Melbourne in a world of pain as coronavirus lockdown bites

Public buckling under the strain of the imposition of latest severe restrictions

An empty Degraves Street in Melbourne. Stage four coronavirus restrictions are in force across metropolitan Melbourne including a 8pm to 5am curfew, people must remain within a 5km radius of their homes and an hourly limit on exercise has been introduced. Photograph: Erik Anderson/EPA

The man who sent Melbourne into one of the world’s harshest lockdowns hit a milestone recently.

The premier of Victoria, Dan Andrews, gave his 50th straight coronavirus update – a grim daily briefing on the new case numbers and deaths as well as the number of tests taken. The toll is beginning to tell, politically and personally.

The premier looks exhausted and that is finally something we all understand. Melburnians are also showing signs of lockdown fatigue and this has the government worried. As part of a new offensive, it is now using humour – a light-hearted advertising campaign – to urge us to go the distance.

It feels like a classic carrot and stick routine. We are most of the way through a six-week lockdown, which began on August 2nd, (we had already endured three weeks of restrictions immediately before this) that allows us to leave home only for essential reasons. We have a nightly curfew, a 5km travel radius and a limit of one hour of daily exercise.


To enforce the measures, police have set up “a ring of steel” around the city with checkpoints anywhere and everywhere. Drones have been deployed in some suburbs to police the curfew. The wearing of masks is mandatory.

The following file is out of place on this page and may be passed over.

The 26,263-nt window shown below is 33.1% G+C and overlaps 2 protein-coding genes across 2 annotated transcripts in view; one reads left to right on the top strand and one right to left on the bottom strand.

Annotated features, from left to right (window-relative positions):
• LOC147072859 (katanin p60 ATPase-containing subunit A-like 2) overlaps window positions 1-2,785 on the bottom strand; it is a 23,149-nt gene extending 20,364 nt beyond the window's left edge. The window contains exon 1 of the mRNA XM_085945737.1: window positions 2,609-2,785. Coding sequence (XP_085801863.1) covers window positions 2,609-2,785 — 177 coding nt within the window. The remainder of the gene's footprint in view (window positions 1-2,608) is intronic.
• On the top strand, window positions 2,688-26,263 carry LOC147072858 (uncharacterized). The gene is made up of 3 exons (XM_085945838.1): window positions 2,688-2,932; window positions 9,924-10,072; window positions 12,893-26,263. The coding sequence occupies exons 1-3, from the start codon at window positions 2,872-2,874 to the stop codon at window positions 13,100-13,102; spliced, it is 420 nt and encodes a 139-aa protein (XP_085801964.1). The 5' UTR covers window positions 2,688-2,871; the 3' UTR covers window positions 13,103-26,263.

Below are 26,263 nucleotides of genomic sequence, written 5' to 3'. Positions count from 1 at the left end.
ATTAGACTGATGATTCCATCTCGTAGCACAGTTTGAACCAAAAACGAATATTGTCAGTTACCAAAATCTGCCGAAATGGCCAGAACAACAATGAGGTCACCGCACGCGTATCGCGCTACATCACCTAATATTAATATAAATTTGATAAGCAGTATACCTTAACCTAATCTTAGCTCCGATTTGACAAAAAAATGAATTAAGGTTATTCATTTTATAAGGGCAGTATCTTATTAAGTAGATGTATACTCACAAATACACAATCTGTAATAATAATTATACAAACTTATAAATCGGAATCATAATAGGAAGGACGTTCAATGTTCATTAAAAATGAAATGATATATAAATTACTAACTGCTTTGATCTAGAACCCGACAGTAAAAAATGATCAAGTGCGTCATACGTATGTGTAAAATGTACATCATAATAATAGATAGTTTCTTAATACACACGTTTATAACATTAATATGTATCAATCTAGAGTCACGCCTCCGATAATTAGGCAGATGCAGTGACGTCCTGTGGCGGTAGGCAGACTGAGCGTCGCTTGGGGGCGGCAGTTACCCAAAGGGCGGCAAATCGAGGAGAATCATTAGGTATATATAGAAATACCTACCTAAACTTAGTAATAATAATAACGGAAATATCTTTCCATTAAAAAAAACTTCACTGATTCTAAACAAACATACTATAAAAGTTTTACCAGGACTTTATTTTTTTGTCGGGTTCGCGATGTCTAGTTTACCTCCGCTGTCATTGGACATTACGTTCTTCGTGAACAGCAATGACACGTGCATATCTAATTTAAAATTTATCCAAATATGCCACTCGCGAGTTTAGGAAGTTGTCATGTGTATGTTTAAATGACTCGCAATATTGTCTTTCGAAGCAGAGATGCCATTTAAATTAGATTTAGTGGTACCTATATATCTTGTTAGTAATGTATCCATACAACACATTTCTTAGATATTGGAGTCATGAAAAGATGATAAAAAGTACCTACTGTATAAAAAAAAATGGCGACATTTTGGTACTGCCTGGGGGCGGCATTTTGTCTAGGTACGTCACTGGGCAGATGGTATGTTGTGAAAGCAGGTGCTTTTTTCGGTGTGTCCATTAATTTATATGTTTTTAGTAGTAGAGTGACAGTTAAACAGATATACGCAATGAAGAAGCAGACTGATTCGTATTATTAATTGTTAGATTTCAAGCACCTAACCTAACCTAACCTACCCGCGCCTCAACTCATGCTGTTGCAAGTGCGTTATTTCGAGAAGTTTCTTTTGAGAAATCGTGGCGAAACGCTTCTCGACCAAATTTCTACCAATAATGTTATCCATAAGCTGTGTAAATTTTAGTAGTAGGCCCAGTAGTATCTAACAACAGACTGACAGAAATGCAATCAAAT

A general view of Bourke Street in Melbourne during August.

Breaches are costly, with a $1,652 (€1,022) on-the-spot fine for ignoring the curfew, and a $200 (€124) fine for failing to wear a mask. For those who break their isolation orders, there is a $4,957 (€3,065) fine.

The only light moments in this heavy-handed lockdown have been some of the excuses provided to police for flouting the law – driving 50km for cigarettes, feeding a horse, or going for a drive out of boredom.

One of the more popular was the story of the construction worker who drove 32km for an Indian takeaway that cost him a $1,652 (€1,022) fine. The restaurant later offered him a year’s supply of his favourite butter chicken to ease his financial pain.

Melbourne is in a world of pain, economically and emotionally. This latest round of restrictions is set to cost the country between $7 billion (€4.3 billion) and $9 billion (€5.6 billion). Unemployment is also predicted to rise higher than previously forecast, hovering somewhere between 10 and 13 per cent.

Anxiety and depression

The emotional fallout is equally staggering. The Australian Psychological Society says its members are working non-stop to cope with demand from people presenting with anxiety and depression.

Beyond Blue, a not-for-profit organisation that address mental illness, tells the same story. Over the month of July, about 64 per cent of calls and webchats to the Coronavirus Mental Wellbeing Support Service came from people in Victoria.

It was the highest volume of traffic from one state or territory since the pandemic began. The government has responded by doubling the number of subsidised sessions it provides through its Mental Health Treatment Plan. It has also announced the establishment of 15 new mental health clinics, nine in the city and six in regional Victoria.